We tend to think of currants as being from Europe, Russia or Eastern North America. The pink flowering currant, Ribes sanguineum glutinosum, is actually endemic to canyons and riparian sites of the coastal ranges of California. Because it is an understory species that lives in the partial shade of large trees, it is quite tolerant of shade, and even prefers a bit of shade rather than full sun.
Mature specimens might reach first floor eaves, and get as wide as six feet. Aging stems of maturing plants should be pruned out to promote growth of new stems. New plants should probably be staked loosely until they disperse stabilizing roots. Although tolerant of drought, pink flowering currant is happier with occasional watering, and will actually tolerate poor drainage through winter.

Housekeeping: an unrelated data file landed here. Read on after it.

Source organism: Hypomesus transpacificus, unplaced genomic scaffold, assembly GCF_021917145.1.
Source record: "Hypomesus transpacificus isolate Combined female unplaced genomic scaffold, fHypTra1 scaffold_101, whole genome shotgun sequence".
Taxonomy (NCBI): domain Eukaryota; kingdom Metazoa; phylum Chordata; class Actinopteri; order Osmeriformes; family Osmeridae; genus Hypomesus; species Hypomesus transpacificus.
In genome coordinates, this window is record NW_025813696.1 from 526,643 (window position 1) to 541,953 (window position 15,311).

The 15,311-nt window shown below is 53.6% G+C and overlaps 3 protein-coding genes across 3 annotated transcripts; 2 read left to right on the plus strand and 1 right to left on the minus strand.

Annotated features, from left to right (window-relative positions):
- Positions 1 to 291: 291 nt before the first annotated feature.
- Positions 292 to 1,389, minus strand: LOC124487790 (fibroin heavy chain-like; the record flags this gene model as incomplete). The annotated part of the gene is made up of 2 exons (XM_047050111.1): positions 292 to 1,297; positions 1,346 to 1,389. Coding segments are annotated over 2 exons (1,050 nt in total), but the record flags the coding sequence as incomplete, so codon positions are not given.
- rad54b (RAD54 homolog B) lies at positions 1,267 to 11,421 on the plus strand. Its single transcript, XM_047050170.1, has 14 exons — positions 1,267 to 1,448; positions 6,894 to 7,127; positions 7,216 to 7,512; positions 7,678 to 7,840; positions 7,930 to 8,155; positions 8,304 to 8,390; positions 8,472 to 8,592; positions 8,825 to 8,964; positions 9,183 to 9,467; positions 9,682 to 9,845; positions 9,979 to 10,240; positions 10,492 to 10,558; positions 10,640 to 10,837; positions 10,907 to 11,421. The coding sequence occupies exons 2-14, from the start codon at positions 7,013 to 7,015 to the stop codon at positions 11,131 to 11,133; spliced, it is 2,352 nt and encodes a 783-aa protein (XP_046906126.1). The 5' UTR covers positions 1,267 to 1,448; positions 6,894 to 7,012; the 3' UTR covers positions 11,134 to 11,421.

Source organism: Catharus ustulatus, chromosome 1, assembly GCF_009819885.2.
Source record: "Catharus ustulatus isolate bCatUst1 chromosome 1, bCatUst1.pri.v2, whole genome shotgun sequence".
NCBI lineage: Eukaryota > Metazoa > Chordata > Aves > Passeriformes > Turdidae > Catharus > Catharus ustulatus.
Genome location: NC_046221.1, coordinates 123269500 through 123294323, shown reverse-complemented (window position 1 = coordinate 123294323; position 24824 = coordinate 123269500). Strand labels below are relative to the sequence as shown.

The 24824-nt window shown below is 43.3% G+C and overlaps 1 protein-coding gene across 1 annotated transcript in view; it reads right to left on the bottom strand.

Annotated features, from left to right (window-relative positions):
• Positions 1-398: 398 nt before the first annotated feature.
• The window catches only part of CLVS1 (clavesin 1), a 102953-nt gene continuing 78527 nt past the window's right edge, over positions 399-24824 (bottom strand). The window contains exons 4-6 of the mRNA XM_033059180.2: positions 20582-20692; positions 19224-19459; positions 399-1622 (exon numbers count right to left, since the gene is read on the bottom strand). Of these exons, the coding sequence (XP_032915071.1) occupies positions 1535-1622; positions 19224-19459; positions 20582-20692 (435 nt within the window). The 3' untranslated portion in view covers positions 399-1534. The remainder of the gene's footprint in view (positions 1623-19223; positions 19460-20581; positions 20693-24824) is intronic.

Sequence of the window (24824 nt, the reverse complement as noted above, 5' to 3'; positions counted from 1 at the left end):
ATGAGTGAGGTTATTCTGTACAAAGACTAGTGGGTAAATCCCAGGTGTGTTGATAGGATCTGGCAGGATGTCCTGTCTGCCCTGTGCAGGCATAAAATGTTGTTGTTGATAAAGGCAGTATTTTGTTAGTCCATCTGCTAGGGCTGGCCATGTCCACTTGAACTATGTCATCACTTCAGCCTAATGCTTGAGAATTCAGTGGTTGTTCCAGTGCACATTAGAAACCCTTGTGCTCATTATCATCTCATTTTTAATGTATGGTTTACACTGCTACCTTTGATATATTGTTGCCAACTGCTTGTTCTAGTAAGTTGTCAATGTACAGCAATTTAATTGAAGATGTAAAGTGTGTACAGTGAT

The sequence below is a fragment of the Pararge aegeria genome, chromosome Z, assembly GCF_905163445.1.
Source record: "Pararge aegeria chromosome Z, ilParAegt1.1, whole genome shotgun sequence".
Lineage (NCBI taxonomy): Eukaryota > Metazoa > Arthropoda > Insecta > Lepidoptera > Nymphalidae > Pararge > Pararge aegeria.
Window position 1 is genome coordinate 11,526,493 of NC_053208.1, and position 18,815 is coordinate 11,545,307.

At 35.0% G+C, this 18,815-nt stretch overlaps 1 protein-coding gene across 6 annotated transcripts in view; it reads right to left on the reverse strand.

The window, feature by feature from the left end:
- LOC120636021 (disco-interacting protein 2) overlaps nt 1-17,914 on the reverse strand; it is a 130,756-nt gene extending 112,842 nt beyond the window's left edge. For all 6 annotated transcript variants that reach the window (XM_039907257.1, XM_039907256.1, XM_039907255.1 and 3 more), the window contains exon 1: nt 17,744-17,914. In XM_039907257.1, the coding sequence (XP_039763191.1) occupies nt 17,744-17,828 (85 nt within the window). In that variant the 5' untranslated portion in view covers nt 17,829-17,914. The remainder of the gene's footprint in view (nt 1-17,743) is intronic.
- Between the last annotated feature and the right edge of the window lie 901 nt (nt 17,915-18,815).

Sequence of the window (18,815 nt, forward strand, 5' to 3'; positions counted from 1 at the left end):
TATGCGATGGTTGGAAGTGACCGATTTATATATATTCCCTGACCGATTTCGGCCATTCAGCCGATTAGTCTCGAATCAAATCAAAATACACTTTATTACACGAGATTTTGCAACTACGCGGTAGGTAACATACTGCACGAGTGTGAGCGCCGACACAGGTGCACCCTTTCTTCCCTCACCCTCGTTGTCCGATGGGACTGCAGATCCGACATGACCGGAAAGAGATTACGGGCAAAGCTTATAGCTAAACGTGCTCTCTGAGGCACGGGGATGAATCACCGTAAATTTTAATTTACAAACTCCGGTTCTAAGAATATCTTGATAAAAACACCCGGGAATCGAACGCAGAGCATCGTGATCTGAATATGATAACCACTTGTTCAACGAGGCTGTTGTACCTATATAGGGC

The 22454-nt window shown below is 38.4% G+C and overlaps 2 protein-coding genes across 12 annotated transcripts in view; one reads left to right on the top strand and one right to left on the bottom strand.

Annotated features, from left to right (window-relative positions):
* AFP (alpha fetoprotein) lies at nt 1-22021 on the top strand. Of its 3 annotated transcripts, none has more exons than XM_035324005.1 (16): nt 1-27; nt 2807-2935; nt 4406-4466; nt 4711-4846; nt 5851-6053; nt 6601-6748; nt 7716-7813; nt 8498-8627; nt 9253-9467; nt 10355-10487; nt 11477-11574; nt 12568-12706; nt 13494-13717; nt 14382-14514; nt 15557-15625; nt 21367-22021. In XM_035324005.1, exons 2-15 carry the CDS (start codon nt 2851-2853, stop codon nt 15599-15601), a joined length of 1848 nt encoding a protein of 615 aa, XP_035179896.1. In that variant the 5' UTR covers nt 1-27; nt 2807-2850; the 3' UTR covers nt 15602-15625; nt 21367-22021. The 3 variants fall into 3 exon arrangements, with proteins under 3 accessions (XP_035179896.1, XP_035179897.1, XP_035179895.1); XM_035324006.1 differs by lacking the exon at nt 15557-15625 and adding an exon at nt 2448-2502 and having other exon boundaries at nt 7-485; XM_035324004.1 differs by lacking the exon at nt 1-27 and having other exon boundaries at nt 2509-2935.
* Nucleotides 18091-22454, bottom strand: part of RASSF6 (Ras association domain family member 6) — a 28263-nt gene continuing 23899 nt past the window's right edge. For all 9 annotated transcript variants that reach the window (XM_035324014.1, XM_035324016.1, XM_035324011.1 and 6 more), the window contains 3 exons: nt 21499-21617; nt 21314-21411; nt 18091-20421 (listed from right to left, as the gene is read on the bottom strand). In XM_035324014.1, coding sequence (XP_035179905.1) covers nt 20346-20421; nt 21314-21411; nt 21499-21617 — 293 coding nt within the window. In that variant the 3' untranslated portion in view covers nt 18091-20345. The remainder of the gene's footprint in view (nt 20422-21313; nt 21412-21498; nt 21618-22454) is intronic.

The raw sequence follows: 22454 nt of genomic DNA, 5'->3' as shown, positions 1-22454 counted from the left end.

Pendulous trusses of tiny pink flowers bloom like small wisteria flowers late in winter or early in spring. They are mostly done by now. Small and sparse currants get eaten by birds almost before they get seen. The deciduous foliage turns only soft yellow before falling in autumn. The handsome and slightly aromatic palmate leaves look and smell almost like those of a scented geranium.